paranormal 2.jpg
As a card-carrying member of the Chicago Film Critics Association, I cannot give you my full review of "Paranormal Activity" until the Chicago release date (none is set yet). I can say that it's a film that ratchets up the tension throughout, slowly building to one enormous scare that had ninety-percent of the Music Box crowd in screams. The conclusion was easily the most tense moment I have ever spent in a movie theater. And as I write this, I'm getting chills all over again. It's just that effective.

Afterwards, hundreds of viewers stuck around outside the theater, some physically shaking. One young woman broke out in tears when I asked her how she was feeling. The crowd was mixed into two camps - hardcore horror fans debating the success of director Oren Peli and his $15,000 budget film, and people looking to each other for therapy, reminding each other that none of this stuff happens in real life. Or does it?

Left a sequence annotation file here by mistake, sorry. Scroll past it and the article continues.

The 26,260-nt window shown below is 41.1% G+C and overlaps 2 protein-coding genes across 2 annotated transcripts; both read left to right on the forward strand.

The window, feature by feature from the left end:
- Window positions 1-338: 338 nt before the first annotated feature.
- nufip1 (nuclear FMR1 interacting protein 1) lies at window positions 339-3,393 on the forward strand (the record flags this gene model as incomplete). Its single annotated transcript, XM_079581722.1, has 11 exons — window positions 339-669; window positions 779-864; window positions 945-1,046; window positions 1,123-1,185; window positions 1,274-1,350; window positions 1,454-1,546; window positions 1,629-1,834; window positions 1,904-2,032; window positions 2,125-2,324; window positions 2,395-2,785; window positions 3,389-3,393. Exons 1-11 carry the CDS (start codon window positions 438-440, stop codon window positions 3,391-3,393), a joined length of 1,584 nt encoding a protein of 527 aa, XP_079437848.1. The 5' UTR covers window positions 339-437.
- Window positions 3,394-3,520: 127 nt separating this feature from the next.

I shot some video of their reactions, I'll have it posted soon. One gentleman told me that "Paranormal Activity" is a film that demands to be seen in a theater among 1,500 strangers. After last night's packed free screenings across the country, Paramount will no doubt be bringing this one to a theater near you. They're asking fans to "demand" it play in their town, no matter how small. You can do so here. In the meantime, watch the trailer...